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Born This Way

Recently a thirteen-year-old girl wrote me. She told me she’d just been to Salem, MA, and a card reader there told her she was a Witch. The girl wanted me to tell her if she really was a Witch.

This pissed me off. Not at the girl, who was understandably confused, but at the irresponsible, thoughtless card reader who would tell a thirteen-year-old girl such a thing and send her on her merry way, apparently without concerns about the possible consequences for her young client, which could (and apparently did) range from confusion to fear to freaking out.

(And let’s not forget, folks, that one of the few things most Witches appear to agree on is that we don’t proselytize. This was dangerously close to that.)

Anyway, the boneheaded card reader did inadvertently bring up a question that I get regularly in one form or another, mostly from teens, but also from older folks:

How do I know if I’m a Witch?

This is often followed up by:

Do you have to be born a Witch?

I blame Bewitched, Charmed, and Harry Potter in part for this question. In all of those universes, Witches are born, not made. “Person has a mystical experience and discovers s/he’s got magical powers and is the only one who can save the world” is a tried-and-true theme of films, children’s books, and urban fantasy fiction. But it is exactly that—fiction. As in, “fun to read or watch but not true.”

We become Witches by choosing to become Witches. We either study on our own or with like-minded others or find a teacher who helps us. We declare ourselves to the god(s), or we are initiated into a circle or tradition by someone else who we asked to initiate us. The important thing here is that becoming Witches is our choice, not something we are destined to by birth or provenance. To me, Wicca and Witchcraft are pathways to self-empowerment, and the first step a Witch takes toward that empowerment is to choose to walk the path.

Now it’s possible that the girl who wrote me—and others who have asked this question—are born with certain talents or tendencies that lend themselves to Wicca or Witchcraft, such as the ability to sense energy, an affinity for nature and animals, or intuitive ability. But although it’s easy to interpret those things as harbingers of one’s impending Witchdom, they aren’t signs that a person is destined to be a Witch. They’re signs that he or she is sensitive to energy, likes nature and animals, and/or is intuitive. No more, no less.

Another possible source for this question is the idea of reincarnation. Many—maybe even most—Witches believe that they have lived or will live multiple lives, although opinions vary on how that will actually happen and what it entails. One of the reasons Gerald Gardner, whose books popularized Wicca in the middle of the twentieth century, wrote about Wicca was that he wanted to be reborn into a Witch family in his next life. He believed that increasing interest in Wicca would make it more likely that there were future Witches for him to be born to.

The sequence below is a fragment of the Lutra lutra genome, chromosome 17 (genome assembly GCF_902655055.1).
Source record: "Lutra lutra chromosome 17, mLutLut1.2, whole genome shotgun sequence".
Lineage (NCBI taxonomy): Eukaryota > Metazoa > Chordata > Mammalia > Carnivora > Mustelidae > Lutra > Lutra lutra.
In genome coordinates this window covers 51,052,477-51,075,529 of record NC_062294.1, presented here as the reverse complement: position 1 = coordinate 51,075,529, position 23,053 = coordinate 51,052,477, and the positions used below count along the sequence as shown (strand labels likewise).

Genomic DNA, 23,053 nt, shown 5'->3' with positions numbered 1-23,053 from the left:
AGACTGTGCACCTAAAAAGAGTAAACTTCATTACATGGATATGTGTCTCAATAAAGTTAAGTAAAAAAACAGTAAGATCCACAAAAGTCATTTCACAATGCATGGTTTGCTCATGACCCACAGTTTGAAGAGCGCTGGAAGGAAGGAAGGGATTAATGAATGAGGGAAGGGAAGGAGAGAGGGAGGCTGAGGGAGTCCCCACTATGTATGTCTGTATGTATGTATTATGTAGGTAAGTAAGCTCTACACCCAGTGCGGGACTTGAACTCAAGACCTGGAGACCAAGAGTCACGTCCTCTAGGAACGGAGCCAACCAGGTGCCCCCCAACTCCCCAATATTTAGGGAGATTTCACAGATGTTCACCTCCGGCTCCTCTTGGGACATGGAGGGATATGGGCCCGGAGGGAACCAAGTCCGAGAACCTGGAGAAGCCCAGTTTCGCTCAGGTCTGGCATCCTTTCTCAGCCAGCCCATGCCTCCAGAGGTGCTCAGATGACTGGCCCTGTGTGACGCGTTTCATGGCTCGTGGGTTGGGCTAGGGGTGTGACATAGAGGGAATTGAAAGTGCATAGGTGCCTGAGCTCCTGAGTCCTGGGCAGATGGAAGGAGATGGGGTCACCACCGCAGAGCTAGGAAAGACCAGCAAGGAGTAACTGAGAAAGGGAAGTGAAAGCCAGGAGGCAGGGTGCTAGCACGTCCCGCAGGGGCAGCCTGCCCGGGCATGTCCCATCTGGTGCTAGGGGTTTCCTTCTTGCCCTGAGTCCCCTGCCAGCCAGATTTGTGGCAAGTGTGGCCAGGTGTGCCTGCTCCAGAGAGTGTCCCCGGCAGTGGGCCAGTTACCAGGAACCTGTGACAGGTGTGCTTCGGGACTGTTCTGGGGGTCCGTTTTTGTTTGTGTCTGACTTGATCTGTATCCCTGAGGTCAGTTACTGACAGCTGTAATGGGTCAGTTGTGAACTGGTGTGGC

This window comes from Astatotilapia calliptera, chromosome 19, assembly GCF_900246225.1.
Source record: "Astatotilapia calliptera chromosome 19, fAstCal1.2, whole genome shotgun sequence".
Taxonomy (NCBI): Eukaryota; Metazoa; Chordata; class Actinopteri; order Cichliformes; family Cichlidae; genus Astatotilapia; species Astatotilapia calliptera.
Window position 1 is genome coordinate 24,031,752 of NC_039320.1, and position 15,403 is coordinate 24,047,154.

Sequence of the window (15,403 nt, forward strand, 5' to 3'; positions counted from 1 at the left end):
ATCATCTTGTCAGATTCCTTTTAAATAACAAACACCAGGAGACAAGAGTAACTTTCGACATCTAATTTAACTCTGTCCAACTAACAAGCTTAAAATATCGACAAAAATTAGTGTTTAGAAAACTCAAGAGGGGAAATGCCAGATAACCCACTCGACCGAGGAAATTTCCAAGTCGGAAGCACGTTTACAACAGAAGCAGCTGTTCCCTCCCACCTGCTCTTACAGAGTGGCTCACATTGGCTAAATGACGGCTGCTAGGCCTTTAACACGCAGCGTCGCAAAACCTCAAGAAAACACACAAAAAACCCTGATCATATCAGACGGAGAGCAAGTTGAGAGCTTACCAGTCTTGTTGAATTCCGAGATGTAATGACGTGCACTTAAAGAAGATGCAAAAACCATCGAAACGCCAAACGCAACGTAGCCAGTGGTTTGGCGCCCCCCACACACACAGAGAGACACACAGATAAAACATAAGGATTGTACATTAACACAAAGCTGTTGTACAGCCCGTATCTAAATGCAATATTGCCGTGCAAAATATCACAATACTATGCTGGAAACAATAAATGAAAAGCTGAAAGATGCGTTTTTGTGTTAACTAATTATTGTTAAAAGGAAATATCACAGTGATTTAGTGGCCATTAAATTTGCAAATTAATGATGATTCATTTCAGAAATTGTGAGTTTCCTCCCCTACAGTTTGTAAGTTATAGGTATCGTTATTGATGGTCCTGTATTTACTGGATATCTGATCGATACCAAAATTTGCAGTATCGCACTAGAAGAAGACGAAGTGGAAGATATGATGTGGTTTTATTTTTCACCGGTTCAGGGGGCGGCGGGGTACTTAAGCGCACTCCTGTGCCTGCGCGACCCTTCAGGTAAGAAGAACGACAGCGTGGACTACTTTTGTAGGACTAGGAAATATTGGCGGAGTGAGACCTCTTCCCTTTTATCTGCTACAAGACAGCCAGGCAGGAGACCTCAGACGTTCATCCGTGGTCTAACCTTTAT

Personally, I don’t believe in reincarnation. But even if it’s true that a person lives multiple lives and was a Witch in at least one of them, it doesn’t mean he or she has to be a Witch in this one. Again, becoming a Witch is a choice we make, hopefully after having done our research, searching our souls, and maybe doing divination or asking the gods.

So if you want to be a Witch, go for it. But if some idiot card reader tells you you’re a Witch and you don’t want to be one, don’t be one. The choice is and always will be your own, and you should follow your gut and your heart in making it.

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Thea Sabin is a writer/editor whose professional work currently focuses on web content management, curriculum development, and instructional design. She has taught a variety of subjects—including editing, high school English and theater, gardening, crafts, Wicca, and astrology—off and on for more than two decades. A practicing Wiccan since her teens, she first started teaching Wicca—very, very badly and long before she was ready—in college. She wrote her book Teaching Wicca and Paganism in the hope that it would help other teachers get a better start than she did. Her first book, Wicca for Beginners, was designed to help seekers new to Wicca build a foundation for Wiccan practice. Find Thea on Facebook or at


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